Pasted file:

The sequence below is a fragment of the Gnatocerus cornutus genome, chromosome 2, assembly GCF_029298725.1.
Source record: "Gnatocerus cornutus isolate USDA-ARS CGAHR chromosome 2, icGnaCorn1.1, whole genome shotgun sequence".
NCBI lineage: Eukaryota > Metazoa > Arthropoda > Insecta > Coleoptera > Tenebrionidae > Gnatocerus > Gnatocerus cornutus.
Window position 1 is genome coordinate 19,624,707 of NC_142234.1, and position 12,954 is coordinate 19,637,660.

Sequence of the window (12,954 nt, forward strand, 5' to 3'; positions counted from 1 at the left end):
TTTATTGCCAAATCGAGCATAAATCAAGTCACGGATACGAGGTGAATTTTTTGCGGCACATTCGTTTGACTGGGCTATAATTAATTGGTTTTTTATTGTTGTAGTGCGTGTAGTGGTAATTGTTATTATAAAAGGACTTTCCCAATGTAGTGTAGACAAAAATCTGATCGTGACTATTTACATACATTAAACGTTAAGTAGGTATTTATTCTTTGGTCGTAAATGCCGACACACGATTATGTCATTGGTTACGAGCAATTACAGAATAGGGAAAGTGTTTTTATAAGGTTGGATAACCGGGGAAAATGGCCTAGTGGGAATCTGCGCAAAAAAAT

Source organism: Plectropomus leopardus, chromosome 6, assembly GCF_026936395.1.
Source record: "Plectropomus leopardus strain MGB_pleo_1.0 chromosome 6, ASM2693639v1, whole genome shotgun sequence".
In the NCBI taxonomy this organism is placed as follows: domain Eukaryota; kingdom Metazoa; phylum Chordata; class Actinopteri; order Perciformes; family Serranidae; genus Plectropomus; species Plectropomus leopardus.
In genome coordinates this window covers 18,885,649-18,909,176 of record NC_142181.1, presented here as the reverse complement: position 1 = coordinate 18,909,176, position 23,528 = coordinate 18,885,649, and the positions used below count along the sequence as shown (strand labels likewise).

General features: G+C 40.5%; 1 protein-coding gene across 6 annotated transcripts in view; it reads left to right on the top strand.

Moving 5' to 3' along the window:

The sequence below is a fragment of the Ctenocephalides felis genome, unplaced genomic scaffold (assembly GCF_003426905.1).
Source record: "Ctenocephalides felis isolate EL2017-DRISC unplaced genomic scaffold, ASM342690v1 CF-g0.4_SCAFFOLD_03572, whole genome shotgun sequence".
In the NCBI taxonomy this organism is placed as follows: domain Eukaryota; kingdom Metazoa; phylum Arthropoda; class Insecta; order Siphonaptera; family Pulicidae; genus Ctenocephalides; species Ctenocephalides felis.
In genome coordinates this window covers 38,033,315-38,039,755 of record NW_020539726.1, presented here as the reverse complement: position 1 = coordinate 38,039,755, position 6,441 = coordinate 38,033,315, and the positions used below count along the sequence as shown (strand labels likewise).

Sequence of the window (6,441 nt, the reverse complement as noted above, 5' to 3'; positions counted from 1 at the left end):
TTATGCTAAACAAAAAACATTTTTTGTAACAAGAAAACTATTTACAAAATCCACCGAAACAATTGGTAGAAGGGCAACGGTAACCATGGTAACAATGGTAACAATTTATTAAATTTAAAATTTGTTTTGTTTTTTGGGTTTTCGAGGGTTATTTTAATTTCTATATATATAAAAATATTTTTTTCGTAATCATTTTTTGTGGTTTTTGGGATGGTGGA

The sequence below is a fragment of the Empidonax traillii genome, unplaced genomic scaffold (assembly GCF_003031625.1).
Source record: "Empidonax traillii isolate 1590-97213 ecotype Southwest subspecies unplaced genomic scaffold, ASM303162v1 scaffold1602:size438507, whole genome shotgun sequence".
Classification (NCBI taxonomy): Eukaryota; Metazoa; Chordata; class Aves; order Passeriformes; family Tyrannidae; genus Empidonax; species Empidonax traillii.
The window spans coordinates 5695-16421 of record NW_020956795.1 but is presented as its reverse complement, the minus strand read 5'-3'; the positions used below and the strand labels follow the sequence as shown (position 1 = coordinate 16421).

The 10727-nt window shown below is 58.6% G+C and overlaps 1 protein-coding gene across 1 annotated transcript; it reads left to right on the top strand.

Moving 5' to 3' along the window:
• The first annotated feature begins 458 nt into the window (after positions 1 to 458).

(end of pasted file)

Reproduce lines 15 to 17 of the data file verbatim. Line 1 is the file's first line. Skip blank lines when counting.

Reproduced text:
In the NCBI taxonomy this organism is placed as follows: domain Eukaryota; kingdom Metazoa; phylum Arthropoda; class Insecta; order Siphonaptera; family Pulicidae; genus Ctenocephalides; species Ctenocephalides felis.
In genome coordinates this window covers 38,033,315-38,039,755 of record NW_020539726.1, presented here as the reverse complement: position 1 = coordinate 38,039,755, position 6,441 = coordinate 38,033,315, and the positions used below count along the sequence as shown (strand labels likewise).

Sequence of the window (6,441 nt, the reverse complement as noted above, 5' to 3'; positions counted from 1 at the left end):